We at Fair Haven Grade School are smack dab in the middle of a project that uses HPReveal to create trigger images that are then 3D printed on a model.
Here are a few shots of our 3D printing/augmented reality project for ELA.

This is an amazingly complex project. Due to 3D printing times, it takes a long time to show any results.

Students read a biography book and then completed the following steps.

1. Students started by finding a photo of their subject and a quote from the book.
2. They then used a photo editing program (Pixlr) to join the photo and the quote as a single image that would become our augmented reality aura.
3. Once the aura image file was created, they needed to find a simple black and white clip art image to attach their aura to. (Trigger image)
4. The previously created aura was then attached to their black and white trigger image in HP Reveal, an augmented reality creation tool.
5. Our augmented reality portion of the project complete, they now moved on to create a 3D printable model in Tinkercad (a 3D modeling program) of something significant from their book.
6. Once the model is finished we then need to attach our trigger image to it somehow. Ideally we can import the image with the aura attached into the modeling program and literally embed it into the model.
7. Once this is completed, the models get sent to be 3D printed.
8. Since the 3D printer has a set resolution, not every trigger image can be successfully printed by the 3D printer. Luckily, we can simply print the trigger image out on paper and glue it to the 3D model if needed.

Here is a link to the whole step by step process that I created in Google Slides for the students to be able to refer to as they move through the process.

This project is complicated, but introduces a large number of valuable tech skills in one fell swoop. 

The skills needed for this project would include:

Copying files and images
Pasting files and images
Creating image files
Learning what file types are (.svg, .stl, .jpeg, etc.)
Sharing by using collaboration tools
Creating a new account in an online service
Learning how to use and manipulate primitives in a CAD program
Learning how to navigate within 3D spaces
Learning how to group and ungroup items
Learning how to precisely align parts in a 3D space
The ability to conceptualize the use of positive and negative spaces (turning solid objects into holes) in order to create a shape not already modeled
Patience with the speed (or lack thereof) of 3D printers
Flexibility to accept changes to the model to mitigate the limitations of the 3D printer

They did an excellent job with what was essentially totally new territory

In the following shots, we will see a shot of the Dr. Suess book as seen by the camera and as seen with the aura showing over the model after the trigger image was activated.

There are still a good number of prints left to do in this project but that was to be expected.

Meghan Hill deserves a great amount of credit , not only for being willing to engage in such an ambitious project, but for eagerly accepting my offer to sit down and learn how to use our 3D printer. Kudos!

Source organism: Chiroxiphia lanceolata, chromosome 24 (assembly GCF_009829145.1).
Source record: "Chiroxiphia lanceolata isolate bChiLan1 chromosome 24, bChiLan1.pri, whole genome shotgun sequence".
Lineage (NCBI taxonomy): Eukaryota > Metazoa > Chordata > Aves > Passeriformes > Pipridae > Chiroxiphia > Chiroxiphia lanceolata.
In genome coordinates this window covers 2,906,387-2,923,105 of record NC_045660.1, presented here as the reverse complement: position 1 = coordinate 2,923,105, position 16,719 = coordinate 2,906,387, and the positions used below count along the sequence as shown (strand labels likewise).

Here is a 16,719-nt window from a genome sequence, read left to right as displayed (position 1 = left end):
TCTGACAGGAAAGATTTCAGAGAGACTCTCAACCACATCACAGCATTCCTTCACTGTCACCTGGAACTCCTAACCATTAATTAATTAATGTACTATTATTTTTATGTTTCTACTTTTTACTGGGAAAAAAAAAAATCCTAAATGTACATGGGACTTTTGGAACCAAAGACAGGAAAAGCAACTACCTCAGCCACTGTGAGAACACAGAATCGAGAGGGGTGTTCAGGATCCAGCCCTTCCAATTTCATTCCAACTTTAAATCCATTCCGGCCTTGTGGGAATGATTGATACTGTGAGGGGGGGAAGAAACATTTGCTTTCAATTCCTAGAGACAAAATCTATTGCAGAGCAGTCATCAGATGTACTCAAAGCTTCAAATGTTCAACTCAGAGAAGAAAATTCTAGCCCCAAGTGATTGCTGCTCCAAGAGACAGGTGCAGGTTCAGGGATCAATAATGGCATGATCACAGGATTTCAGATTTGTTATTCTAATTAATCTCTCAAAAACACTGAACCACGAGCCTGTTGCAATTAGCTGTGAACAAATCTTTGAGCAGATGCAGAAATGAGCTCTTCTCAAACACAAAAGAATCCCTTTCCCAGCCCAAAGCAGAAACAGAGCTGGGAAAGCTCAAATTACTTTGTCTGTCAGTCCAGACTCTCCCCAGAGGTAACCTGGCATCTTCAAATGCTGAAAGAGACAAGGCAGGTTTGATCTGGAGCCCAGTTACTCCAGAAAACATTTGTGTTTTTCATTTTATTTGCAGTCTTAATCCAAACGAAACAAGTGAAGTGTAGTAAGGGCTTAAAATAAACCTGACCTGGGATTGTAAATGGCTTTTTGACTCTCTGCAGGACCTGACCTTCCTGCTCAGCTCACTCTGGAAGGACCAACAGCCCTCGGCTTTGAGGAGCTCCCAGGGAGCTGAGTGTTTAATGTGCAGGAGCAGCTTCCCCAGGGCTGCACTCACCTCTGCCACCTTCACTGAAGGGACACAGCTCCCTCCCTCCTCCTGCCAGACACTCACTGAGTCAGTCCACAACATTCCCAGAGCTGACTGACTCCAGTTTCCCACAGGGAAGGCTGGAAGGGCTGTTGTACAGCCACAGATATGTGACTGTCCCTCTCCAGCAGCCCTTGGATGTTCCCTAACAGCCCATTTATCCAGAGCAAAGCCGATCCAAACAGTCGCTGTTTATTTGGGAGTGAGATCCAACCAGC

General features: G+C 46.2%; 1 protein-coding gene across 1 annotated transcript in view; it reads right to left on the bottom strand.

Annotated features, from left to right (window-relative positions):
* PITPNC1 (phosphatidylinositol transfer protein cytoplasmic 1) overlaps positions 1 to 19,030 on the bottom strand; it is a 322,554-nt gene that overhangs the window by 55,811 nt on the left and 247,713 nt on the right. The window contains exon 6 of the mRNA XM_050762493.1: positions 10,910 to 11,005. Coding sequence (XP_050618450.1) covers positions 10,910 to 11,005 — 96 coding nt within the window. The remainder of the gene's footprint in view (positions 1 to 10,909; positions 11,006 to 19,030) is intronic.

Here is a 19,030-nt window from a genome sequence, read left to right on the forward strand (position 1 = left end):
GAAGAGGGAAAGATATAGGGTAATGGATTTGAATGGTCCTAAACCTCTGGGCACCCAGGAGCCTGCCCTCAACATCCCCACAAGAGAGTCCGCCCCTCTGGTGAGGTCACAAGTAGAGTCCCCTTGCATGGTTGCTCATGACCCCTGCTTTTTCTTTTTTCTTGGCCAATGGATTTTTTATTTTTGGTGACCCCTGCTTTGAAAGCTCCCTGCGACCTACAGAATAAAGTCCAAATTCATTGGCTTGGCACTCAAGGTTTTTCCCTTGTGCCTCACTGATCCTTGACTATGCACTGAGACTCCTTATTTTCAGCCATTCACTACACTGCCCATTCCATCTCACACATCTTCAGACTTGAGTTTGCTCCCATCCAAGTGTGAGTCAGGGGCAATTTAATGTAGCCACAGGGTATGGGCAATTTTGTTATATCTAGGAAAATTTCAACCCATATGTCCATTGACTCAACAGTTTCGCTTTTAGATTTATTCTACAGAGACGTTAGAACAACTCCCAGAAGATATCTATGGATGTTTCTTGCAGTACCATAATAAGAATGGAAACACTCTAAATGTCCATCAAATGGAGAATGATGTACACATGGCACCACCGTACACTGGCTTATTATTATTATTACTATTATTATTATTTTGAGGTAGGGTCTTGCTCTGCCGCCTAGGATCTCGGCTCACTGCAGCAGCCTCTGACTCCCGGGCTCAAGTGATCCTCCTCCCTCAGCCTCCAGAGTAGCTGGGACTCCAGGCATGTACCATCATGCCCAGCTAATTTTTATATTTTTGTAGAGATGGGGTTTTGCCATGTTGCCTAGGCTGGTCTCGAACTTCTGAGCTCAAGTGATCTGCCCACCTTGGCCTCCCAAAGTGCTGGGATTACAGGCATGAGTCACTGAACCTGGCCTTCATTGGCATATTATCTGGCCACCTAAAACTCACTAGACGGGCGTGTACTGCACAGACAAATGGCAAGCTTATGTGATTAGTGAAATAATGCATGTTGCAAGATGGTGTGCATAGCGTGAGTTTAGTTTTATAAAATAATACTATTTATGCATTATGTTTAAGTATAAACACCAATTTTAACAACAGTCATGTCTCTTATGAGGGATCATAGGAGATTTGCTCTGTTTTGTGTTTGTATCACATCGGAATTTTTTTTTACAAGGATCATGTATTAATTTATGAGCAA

IMG_0848 (1).JPG
IMG_0840 (1).JPG
IMG_0849 (2).JPG
IMG_0844 (1).JPG

On Tue, Dec 18, 2018 at 12:49 PM Lucie deLaBruere <[log in to unmask]> wrote:
April Hallock has been using VoiceThread for artist reflections. 
That could be combined with QR or perhaps even AR

Also have you seen Virtual Reality Tours created with  ThingLink and 360 cameras. I was just thinking of the ways  Lisa Cacciatore from Castleton has been integrating these technologies.
Lisa  can you share a link to an example from some of the work you have done.

On Tue, Dec 18, 2018 at 10:55 AM Tim O'Leary <[log in to unmask]> wrote:
Good Morning,

I'm working with a few art teachers (K-8) to co-design a February art show where parents could see students art work in person (which will be a combination of 2D and 3D art) and access videos of student-artists' providing "artist statements." They would access those videos with their own smartphone or use an iPad loaner from the school for the exhibit if they don't have their own device. 

We could certainly do this with a QR code for each project, but I'm wondering if anyone has a more interesting idea that uses Augmented Reality.

Work flow will be important as we will at least have 270 students involved in this way and could potentially have all 750. I'll certainly have the help of the art department in working with the students, but I am taking the lead to figure out a few options.

I was looking at Ausmus, which is now called "HP Reveal," and thought I'd throw a line out and see if any of you have other ideas of what to investigate.

Many thanks,

Tim O'Leary
Digital Learning Leader 
Shelburne Community School
Champlain Valley School District (VT)

(802) 985-3331 Ext. 149 (office)
Twitter: @TimOLeary_VT


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Lucie deLaBruere

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Nothing is really work unless you would rather be doing something else.
  - James M. Barrie
Google Certified Educator / Google for Education Certified Trainer, Raspberry Pi Certified Educator


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Slate Valley Unified School District
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